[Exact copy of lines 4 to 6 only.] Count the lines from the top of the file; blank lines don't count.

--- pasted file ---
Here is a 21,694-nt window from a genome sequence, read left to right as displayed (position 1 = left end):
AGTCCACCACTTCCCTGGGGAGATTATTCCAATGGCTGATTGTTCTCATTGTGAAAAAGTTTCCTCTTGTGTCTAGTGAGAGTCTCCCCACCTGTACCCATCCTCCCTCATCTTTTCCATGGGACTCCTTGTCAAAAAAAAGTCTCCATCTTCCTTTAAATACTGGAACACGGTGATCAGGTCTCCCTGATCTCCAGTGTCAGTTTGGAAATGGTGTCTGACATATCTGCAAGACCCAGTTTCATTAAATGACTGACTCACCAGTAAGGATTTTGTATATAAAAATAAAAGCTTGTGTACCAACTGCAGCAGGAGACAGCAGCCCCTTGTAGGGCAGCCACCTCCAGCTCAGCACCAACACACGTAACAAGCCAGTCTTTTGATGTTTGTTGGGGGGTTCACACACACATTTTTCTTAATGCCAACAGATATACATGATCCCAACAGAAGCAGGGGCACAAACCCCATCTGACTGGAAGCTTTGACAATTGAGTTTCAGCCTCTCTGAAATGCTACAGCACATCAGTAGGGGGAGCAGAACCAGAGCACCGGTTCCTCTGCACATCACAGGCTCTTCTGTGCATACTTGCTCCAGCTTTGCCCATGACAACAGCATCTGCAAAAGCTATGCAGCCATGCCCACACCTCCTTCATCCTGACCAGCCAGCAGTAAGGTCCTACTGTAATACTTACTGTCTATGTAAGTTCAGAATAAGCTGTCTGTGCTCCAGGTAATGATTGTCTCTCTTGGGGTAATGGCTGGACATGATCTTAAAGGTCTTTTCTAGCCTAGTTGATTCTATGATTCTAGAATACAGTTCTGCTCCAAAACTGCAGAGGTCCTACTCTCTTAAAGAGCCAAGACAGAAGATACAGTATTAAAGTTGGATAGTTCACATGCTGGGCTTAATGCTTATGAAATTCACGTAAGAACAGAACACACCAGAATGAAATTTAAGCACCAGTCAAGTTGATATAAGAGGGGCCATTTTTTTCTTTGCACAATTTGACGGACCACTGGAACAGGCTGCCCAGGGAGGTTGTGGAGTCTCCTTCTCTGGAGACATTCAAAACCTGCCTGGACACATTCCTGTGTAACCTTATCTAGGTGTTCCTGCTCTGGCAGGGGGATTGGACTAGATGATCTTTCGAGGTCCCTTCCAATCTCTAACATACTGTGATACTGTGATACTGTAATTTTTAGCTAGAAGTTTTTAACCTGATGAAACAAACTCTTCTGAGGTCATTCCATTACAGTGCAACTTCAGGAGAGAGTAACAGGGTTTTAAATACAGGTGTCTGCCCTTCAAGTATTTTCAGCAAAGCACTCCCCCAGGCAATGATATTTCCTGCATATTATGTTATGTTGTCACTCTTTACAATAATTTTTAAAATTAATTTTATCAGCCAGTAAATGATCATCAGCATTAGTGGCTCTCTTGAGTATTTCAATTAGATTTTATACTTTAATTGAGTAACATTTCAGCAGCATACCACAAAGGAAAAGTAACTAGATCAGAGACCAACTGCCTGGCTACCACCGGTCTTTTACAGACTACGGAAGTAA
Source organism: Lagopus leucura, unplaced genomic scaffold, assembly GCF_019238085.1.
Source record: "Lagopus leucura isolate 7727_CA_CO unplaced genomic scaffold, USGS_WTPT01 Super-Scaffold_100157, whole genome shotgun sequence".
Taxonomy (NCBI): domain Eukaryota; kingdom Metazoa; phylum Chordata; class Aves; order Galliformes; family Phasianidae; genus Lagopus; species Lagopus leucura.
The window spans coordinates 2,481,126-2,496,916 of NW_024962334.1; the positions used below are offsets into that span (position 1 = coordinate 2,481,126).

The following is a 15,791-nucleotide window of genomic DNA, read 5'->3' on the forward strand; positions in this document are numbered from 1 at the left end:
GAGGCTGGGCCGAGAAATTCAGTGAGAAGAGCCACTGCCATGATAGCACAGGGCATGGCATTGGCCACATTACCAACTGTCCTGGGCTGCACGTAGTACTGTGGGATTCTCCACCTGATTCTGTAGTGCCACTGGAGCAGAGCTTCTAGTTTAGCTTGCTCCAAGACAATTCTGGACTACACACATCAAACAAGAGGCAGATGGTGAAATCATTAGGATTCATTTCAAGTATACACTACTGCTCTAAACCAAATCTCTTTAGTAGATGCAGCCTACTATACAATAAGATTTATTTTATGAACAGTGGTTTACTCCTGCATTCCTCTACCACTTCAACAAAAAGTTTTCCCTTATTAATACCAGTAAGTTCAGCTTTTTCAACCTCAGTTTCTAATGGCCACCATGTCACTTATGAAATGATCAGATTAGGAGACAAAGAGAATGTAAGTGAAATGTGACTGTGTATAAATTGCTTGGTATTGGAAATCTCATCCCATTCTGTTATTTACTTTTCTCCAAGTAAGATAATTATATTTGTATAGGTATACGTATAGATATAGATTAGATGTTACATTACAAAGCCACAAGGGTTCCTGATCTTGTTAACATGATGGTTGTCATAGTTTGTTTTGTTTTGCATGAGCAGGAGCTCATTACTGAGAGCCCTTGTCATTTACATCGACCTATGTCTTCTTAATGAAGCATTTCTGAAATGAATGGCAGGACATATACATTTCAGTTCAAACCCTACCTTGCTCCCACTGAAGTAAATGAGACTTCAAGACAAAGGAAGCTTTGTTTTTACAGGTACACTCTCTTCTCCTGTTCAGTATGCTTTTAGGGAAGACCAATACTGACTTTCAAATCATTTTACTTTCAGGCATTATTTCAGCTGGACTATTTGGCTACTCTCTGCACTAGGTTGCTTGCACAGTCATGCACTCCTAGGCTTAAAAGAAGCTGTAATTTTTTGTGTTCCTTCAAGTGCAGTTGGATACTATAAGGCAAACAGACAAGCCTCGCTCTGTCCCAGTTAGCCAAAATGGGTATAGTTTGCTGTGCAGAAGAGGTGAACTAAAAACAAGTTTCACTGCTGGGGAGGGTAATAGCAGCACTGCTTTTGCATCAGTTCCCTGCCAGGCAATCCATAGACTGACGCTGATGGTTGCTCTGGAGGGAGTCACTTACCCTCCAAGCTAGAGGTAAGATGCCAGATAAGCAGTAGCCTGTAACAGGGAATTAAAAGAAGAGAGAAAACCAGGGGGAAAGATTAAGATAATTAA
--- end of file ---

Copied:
Source record: "Lagopus leucura isolate 7727_CA_CO unplaced genomic scaffold, USGS_WTPT01 Super-Scaffold_100157, whole genome shotgun sequence".
Taxonomy (NCBI): domain Eukaryota; kingdom Metazoa; phylum Chordata; class Aves; order Galliformes; family Phasianidae; genus Lagopus; species Lagopus leucura.
The window spans coordinates 2,481,126-2,496,916 of NW_024962334.1; the positions used below are offsets into that span (position 1 = coordinate 2,481,126).